What Is Computer Vision Syndrome?
Computer vision syndrome, also referred to as digital eye strain, is a term used to describe all eye or vision problems that occur as a result of extended use of the computer use.
According to researchers, about 50%-90% of people who work at a computer screen display at least a few symptoms.
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Computer vision syndrome doesn’t only affect the adults, children who stare at tabs or computers for too long can also develop this sight problem.
According to statistics, computer vision syndrome affects about 60 million people globally (1). If we continue straining our eyes without taking the basic precautions, it may inevitably lead to further eye complications.
How Do Computers Affect Vision?
Computer vision syndrome (CVS) is caused by the repetitive movement of your eyes in the same path for long durations.
When you are constantly looking at the computer, your eyes have to constantly focus and refocus. They keep moving back and forth from the computer to other things you may have to read or write down in between. They also react to the changing images on the computer screens.
Causes Computer Vision Syndrome
Some common causes of computer vision syndrome are:
- Using computer under poor lighting
- Not using your reading or anti-glare glasses regularly
- Advancing age
- Uncorrected ocular (vision) etiologies
- Glare on your digital screens
- Improper posture or viewing distances
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Signs and Symptoms of Computer Vision Syndrome
The common symptoms associated with computer vision syndrome are:
- Dry and/or irritated eyes
- Eye fatigue
- Blurred or double vision
- A burning sensation in the eyes
- Back or neck pain
- Eyes may become red and watery
Diagnosing Computer Vision Syndrome
An eye exam can be carried out by an ophthalmologist to diagnose your condition. Special attention might be given to how your eyes work and respond to different distances from the computer screen.
Your doctor may also question you about your symptoms and how much time you spend in front of the computer screen to confirm the diagnosis.
How To Treat Computer Vision Syndrome
It is essential to visit your ophthalmologist regularly for check-ups after computer vision syndrome diagnosis. This is to prevent your eyesight from getting worse.
Medical prescriptions may include glasses or contact lenses. You may be given a regular pair of glasses to wear while looking at the screen, or you may be asked to get a special pair. Single, bifocal lenses, or tinted lenses may also be prescribed to enhance contrast.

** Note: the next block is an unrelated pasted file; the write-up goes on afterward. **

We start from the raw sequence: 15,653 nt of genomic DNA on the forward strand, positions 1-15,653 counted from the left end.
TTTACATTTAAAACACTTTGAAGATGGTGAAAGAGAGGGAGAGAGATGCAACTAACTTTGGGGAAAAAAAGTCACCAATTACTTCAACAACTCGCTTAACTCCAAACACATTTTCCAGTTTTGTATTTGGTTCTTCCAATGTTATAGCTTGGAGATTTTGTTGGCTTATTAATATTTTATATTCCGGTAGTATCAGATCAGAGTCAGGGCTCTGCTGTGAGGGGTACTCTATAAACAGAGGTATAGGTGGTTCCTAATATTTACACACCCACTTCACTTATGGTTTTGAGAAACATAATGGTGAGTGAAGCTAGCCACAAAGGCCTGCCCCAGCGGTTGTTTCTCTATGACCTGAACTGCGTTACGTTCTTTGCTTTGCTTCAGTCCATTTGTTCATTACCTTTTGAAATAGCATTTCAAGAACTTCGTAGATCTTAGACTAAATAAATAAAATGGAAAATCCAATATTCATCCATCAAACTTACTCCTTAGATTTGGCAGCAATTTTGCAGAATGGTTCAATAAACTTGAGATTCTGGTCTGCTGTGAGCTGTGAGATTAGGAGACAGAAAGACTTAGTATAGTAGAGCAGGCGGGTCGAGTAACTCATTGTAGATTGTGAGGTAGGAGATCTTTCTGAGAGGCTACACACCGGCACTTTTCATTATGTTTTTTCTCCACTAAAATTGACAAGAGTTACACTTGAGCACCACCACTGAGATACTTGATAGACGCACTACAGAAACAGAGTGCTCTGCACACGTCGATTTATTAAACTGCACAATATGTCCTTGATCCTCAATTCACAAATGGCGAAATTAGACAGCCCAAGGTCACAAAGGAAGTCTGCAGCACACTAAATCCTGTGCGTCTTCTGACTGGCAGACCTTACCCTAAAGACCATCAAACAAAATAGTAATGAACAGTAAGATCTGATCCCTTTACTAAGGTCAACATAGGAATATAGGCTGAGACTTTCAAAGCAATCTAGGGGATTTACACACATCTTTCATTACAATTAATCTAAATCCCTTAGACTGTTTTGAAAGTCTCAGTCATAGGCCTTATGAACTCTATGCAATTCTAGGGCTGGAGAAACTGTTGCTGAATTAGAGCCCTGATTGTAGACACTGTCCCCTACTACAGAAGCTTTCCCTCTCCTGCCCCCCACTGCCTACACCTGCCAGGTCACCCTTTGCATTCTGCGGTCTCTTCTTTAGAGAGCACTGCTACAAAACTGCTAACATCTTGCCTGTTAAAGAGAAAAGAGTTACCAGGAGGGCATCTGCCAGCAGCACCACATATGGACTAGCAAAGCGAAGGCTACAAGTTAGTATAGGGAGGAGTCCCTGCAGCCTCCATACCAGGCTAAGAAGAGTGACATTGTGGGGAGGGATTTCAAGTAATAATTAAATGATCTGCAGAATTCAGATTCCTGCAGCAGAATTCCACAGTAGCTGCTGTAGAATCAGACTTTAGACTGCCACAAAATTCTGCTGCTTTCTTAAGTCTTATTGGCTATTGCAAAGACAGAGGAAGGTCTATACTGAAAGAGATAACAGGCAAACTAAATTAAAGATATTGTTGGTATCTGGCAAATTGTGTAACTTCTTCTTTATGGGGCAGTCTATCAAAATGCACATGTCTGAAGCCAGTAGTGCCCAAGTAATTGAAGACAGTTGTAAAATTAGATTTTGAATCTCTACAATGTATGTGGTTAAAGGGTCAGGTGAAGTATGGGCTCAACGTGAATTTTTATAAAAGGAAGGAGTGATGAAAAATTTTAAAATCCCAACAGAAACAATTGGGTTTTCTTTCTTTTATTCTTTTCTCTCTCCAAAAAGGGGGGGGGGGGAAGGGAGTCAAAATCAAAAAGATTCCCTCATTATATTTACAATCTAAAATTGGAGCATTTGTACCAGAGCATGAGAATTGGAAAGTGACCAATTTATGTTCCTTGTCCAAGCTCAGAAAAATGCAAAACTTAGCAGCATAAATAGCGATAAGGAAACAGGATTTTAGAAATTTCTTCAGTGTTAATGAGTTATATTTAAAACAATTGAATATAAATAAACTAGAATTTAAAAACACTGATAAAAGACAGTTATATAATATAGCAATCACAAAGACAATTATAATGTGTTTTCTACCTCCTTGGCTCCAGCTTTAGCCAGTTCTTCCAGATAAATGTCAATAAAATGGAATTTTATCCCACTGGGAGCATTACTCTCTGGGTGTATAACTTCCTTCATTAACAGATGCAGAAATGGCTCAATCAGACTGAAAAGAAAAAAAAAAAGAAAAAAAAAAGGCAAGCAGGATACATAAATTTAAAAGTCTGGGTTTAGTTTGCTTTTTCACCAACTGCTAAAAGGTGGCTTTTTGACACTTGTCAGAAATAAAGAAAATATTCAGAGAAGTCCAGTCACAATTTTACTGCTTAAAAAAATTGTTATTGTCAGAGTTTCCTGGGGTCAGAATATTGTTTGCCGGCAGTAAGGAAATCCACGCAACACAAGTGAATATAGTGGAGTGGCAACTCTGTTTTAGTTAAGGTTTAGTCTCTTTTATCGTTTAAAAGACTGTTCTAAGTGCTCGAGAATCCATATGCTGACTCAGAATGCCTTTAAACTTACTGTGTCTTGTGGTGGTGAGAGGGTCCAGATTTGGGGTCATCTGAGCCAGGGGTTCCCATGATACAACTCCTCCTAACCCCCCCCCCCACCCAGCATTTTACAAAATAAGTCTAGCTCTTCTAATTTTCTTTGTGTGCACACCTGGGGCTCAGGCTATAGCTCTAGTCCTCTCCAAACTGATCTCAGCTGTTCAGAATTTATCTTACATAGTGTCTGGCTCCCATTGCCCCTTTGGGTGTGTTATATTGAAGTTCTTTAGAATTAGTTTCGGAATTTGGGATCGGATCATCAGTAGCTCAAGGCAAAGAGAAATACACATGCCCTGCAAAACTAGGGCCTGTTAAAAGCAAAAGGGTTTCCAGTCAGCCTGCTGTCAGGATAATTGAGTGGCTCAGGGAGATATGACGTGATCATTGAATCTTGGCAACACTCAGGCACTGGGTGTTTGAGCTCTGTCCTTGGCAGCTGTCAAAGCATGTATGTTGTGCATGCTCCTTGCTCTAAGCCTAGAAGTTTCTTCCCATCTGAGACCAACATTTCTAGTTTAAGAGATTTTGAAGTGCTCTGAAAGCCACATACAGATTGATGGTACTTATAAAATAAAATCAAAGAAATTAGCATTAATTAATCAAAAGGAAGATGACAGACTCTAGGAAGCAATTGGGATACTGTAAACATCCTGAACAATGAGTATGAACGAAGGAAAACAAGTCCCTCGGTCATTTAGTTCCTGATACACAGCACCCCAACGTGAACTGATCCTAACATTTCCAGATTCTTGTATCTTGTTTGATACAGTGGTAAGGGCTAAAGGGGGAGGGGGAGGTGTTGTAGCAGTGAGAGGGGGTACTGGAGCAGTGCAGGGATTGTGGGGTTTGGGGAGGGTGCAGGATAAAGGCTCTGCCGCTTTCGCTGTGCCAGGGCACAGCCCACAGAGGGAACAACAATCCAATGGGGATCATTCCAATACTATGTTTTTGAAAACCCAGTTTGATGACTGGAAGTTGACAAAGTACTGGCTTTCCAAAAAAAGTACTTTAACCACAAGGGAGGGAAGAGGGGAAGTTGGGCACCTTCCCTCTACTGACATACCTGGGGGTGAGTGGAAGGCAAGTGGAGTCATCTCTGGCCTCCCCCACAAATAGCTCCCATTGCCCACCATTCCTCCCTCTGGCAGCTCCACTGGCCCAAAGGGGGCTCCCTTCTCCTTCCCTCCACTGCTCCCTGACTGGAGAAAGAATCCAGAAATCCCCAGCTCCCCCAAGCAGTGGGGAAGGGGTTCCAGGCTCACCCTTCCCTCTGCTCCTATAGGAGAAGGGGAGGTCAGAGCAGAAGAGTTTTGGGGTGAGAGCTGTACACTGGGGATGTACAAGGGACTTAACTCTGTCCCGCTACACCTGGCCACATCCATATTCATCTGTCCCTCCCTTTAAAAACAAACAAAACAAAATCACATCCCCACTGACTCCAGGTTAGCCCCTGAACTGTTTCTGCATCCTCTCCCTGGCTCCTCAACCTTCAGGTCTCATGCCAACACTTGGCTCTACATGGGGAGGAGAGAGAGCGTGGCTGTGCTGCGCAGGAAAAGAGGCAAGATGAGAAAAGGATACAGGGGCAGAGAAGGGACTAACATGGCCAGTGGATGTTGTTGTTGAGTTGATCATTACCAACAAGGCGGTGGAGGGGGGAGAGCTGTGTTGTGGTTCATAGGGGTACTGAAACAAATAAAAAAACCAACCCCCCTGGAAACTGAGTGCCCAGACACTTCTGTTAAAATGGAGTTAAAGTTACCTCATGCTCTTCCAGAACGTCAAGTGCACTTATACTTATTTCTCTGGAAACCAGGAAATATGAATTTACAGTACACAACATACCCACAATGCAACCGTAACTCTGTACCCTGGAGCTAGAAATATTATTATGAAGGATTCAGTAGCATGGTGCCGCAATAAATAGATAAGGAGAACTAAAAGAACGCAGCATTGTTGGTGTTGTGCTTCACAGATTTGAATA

Some simple changes to your working area that can help with CVS are:
- Fix a dimmer switch on the overhead fixtures that could be casting a glare on your screen.
- You can also reposition your computer if the light from a nearby window is casting a glare on your computer screen.
- Rearrange your desk slightly below your eye level and 20-28 inches away from your face.
- Give your eyes a break by looking at least 20 feet away every 20 minutes for 20 seconds. This is called the 20-20-20 rule.
- Adjust the font size and brightness of your computer so that you don’t have to strain your eyes.
While you don’t have to cut down on your screen time completely to prevent computer vision syndrome from resurfacing, a few changes to how you use them can make things easier on your eyes.
- Use an anti-glare screen filter on your computer, phone, as well as tablet screens.
- Take a break, for, say, about 15 minutes, after every 2 hours of continuously using the computer.
- You can use artificial tears to lubricate your eyes if they appear to always feel dry.
- Place a humidifier in the room, close to the screens, to prevent your eyes from drying.
- Eat diet that is rich in vitamins and minerals.
- Practice eye exercises like blinking slowly, rotating your eyes in the clockwise direction.
- Ensure the lighting of your surroundings is bright enough for your screens.
- If you are a contact lens user, wear your glasses and give your lens a break while using the computer screen.
- Get your eyes checked by an eye care specialist regularly.
Sources: stylecraze.com, eyemichigan.com
Disclaimer: The content provided on healthdiary365.com is purely informative and educational in nature and should not be interpreted as medical advice. Please use the content only in consultation with an appropriate certified medical doctor or healthcare professional.